Information about Help and Support with PIP is available by visiting nidirect. 

The claimant will have the opportunity to tell us more about their health condition or disability and how it affects their daily living in the next stage of the claim process.

At the end of the initial phone call, the claimant will be asked to agree a declaration that the PIP Case Worker will read out. When the claimant acknowledges this, the PIP Case Worker will submit the claim and the date of claim is set at this point.

Exceptions within the claiming process

People whose first language is not English

We use a language interpreting service called ‘thebigword’. The PIP Case Worker will use this on any call where the claimant’s first language is not English or where the caller is not comfortable continuing in English.

The PIP Case Worker will contact the interpreting service while the claimant is on the line and in most cases will be put through immediately to an interpreter for the appropriate language. A three-way conversation will then enable completion of the PIP claim.

Claimants who are unable to manage their own affairs

Where the claimant has an Appointee, Corporate Appointee, Power of Attorney or Controller (appointed by the Office of Care and Protection), the person appointed to act on behalf of the claimant must phone to make the claim; the claimant does not have to be present.

A range of options is available to contact the PIP Centre.

Paper claims

Where a claimant is unable to deal with us by phone, or needs extra help and they have no one to support them making a claim by phone they can request that we post a paper claim form to them.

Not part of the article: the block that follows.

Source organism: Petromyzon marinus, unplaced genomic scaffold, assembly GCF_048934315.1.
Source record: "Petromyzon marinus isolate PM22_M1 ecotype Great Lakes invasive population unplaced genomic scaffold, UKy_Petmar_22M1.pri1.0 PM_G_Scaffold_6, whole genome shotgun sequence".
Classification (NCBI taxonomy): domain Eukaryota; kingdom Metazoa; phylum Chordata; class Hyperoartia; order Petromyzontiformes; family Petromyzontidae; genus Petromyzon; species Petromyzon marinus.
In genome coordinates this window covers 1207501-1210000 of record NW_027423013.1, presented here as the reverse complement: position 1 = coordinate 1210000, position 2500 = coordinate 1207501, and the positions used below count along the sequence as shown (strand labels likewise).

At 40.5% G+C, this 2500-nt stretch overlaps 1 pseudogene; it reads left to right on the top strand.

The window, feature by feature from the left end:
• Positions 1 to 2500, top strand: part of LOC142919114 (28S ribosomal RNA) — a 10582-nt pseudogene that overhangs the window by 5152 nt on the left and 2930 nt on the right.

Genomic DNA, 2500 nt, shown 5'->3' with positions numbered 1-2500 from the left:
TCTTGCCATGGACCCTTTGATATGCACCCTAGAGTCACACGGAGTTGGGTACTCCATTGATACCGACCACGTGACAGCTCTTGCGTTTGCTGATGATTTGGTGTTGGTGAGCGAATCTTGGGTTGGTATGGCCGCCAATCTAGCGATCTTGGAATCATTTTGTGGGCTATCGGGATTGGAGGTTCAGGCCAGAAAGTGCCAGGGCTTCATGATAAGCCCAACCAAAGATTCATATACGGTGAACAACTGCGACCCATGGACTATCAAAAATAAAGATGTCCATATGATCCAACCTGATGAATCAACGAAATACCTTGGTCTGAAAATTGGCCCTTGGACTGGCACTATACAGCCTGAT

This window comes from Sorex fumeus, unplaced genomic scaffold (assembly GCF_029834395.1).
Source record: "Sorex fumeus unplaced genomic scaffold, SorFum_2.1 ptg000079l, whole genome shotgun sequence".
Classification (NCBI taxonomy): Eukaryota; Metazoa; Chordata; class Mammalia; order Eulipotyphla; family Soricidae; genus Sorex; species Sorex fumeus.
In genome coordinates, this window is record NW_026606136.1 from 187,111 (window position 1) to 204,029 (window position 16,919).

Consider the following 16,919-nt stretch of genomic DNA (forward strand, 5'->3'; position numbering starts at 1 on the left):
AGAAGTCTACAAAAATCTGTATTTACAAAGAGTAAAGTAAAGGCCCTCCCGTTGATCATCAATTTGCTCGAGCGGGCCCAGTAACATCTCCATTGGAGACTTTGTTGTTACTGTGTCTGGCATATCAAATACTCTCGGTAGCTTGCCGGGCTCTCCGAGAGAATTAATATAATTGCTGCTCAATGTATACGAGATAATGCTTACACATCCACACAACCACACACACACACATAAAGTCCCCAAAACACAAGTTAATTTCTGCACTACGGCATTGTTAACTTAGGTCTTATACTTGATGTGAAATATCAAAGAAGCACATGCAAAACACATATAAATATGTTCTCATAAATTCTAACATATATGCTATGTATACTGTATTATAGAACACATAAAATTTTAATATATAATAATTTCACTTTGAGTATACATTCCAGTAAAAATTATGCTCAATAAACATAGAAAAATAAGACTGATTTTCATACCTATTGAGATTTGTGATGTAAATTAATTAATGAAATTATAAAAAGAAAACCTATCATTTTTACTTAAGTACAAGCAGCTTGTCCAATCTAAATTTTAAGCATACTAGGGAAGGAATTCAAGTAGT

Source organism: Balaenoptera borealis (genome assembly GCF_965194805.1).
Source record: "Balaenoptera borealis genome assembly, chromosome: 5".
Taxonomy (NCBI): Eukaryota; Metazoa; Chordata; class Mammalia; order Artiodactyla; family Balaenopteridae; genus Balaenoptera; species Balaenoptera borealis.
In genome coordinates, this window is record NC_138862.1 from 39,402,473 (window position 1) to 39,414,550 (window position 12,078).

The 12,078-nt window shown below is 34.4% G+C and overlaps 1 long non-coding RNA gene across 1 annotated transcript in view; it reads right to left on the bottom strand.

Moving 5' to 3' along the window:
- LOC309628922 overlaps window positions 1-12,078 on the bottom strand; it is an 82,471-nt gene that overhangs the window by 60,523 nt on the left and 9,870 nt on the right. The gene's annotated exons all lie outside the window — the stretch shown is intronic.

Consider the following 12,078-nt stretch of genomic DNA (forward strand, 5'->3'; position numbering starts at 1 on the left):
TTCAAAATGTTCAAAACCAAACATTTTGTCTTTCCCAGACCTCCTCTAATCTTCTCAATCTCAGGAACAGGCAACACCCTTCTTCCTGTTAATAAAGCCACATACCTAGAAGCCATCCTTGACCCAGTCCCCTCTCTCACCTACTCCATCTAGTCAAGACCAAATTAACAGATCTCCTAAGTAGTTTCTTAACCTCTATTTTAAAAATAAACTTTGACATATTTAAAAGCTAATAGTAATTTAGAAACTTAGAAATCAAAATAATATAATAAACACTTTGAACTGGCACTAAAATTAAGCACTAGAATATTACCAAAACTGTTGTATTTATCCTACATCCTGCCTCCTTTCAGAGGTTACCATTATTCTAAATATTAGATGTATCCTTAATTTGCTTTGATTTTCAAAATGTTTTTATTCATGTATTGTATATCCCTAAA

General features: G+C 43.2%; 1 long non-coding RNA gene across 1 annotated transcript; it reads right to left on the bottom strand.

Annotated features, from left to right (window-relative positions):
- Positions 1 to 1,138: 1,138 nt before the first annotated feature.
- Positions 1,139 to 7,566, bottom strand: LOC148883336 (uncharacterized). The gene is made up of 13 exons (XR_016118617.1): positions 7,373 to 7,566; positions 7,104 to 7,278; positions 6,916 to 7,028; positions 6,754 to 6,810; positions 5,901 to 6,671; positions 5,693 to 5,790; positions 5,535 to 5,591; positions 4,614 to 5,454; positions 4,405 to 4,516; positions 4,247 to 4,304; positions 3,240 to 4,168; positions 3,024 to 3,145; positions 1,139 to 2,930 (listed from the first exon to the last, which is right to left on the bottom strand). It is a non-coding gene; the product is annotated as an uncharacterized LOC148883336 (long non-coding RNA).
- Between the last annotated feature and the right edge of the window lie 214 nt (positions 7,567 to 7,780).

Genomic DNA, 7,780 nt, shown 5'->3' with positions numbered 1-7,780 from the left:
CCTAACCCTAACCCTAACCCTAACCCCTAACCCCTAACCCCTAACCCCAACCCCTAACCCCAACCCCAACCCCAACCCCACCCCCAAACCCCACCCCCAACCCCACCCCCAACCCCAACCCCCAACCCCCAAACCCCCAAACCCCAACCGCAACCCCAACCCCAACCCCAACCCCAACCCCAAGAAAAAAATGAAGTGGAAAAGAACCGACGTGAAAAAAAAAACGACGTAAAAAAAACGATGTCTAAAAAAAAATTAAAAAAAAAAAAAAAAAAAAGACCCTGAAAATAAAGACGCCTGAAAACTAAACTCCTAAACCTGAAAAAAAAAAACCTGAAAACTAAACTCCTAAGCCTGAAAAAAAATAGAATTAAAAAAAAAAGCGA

Claimants who are unable to deal with us by phone, can write to us to request a paper claim form at the following address.

Personal Independence Payment
Mail Opening Unit
PO Box 42
BT49 4AN

This form will be unique to the claimant and cannot be used by anyone else.

We can only accept a claim on the unique authorised form that has been issued to the claimant. Stocks of paper claim forms are not available to order.

A paper claim form will also be issued to claimants who do not have a National Insurance Number.

Information to help completing the form is available.

The claimant is given one month to return the paper claim form from the date the request was received. If received within one month, then the date of claim will be calculated from the date the form was issued.

During the phone call, if the PIP Case Worker identifies that the claimant needs additional support with completing the claim, they can arrange for a Departmental Outreach Officer to assist them. (Outreach Officers from the Department’s Make the Call service can assist with application form completion for claimants who need extra support to help turn their potential entitlement into a benefit claim.)

What happens next

Once we have established that the claimant has met basic entitlement conditions relating to age and residence, a form called ‘How your disability affects you’ and an information booklet will be issued.

The claimant can use this form to describe how their health condition or disability affects their daily life, on both good and bad days.